With the launch of the National Association of Adult Survivors of Child Abuse, Murray is embarking on his most personal campaign.
"I want to take the worst thing that happened to me and turn it into the best thing I have to offer to the community," he said.
Murray, who grew up in New York, was sexually abused when he was 11 years old during summer camp; the abuse continued for three summers.
"He was a counselor, and he seduced me and my family into believing he was a good guy," he said.
The counselor was a photographer and took care of the swimming pool, where Murray spent a lot of time because he was a good swimmer.
The counselor repeatedly tried to befriend Murray until one day he inappropriately touched him in a shower.
"I was shocked," he said. "I didn't know what was going on. I didn't know anything about sex."
NOTE: An accomplished photographer, a lot of the molestation took part in the counselor's private dark room. Over the three summers he used the young Murray as a model for thousands of frames of pornographic pictures.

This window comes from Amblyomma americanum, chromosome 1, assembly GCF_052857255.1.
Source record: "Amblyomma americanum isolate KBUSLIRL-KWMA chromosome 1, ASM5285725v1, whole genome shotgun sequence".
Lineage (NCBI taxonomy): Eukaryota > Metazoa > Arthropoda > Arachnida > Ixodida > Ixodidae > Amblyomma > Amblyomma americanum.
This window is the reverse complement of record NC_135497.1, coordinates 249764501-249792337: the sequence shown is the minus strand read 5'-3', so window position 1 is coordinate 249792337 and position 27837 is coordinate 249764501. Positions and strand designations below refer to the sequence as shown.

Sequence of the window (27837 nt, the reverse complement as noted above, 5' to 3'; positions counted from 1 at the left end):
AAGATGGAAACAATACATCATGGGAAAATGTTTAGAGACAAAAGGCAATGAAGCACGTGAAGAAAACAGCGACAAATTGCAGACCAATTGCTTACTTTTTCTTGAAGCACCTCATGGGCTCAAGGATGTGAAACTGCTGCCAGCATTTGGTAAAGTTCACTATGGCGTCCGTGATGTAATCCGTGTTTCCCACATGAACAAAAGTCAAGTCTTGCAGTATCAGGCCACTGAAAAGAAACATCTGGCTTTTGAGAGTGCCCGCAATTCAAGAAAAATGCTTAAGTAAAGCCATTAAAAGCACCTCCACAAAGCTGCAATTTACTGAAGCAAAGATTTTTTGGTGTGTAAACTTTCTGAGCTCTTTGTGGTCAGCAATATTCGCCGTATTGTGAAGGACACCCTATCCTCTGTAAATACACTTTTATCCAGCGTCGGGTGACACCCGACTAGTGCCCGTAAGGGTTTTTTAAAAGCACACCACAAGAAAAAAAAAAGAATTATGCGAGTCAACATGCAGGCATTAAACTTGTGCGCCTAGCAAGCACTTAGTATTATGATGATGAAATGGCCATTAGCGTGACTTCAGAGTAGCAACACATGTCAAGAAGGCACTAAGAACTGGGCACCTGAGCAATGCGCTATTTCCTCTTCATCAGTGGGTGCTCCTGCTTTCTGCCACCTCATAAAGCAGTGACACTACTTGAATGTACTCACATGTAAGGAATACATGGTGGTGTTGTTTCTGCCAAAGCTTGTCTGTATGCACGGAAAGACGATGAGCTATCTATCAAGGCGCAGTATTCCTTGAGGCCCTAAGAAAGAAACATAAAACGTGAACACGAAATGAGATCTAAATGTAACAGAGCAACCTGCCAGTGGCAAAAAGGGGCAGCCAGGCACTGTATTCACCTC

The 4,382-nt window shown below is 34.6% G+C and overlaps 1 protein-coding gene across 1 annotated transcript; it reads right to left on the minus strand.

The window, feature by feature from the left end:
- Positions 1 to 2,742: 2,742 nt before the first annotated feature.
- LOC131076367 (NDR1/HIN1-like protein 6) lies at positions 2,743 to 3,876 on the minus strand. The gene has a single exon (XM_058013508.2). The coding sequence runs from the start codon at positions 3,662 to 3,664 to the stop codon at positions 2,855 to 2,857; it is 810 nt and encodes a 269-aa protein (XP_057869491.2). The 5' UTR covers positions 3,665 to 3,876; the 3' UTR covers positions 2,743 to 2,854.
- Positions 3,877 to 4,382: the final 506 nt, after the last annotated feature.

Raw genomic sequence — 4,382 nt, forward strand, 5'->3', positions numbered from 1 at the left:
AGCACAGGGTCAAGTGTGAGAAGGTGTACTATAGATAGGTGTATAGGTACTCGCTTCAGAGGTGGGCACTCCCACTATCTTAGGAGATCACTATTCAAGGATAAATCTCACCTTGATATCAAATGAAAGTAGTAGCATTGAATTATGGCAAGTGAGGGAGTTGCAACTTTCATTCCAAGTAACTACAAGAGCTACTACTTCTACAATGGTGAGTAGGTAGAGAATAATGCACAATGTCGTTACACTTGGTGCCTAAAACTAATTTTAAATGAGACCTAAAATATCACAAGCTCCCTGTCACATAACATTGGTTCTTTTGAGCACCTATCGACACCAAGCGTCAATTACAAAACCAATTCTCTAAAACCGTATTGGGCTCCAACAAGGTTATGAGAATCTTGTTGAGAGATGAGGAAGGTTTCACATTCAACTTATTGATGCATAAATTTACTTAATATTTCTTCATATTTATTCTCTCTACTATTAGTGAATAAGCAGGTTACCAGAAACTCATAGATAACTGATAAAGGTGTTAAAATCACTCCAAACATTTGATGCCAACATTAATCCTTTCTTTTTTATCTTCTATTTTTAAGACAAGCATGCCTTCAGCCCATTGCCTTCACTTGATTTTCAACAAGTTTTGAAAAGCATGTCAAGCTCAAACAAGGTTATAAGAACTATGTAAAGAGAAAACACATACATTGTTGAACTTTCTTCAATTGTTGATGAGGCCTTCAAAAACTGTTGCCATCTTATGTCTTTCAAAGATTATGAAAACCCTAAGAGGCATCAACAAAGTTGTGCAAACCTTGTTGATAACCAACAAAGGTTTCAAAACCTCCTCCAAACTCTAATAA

Eventually, the counselor convinced Murray's parents to let him travel with him Montreal's Expo 67 for two weeks.
But the counselor had something else in mind, Murray said.
"I was at his mercy," he said. "It was terrifying. I felt powerless. Ashamed."
The counselor spent the two weeks trying to convince the then 14-year-old Murray to engage in sex, and introduced him to other pedophiles. But he soon grew frustrated with Murray's refusal. At the end of the two weeks, Murray went back home and never heard from him again.
After the abuse, Murray's behavior changed completely.
"I became a problem student and became introverted," he said. "But I didn't tell anyone."
Once Murray started prep school, which was also a seminary, a priest noticed that something was off about his behavior. Murray said he confided the story of his sexual abuse to the priest, who instead of helping took a "special interest" in him.
"I spent the first couple of years of high school trying to avoid the pedophiles," he said. "But eventually I was strong enough to turn them away."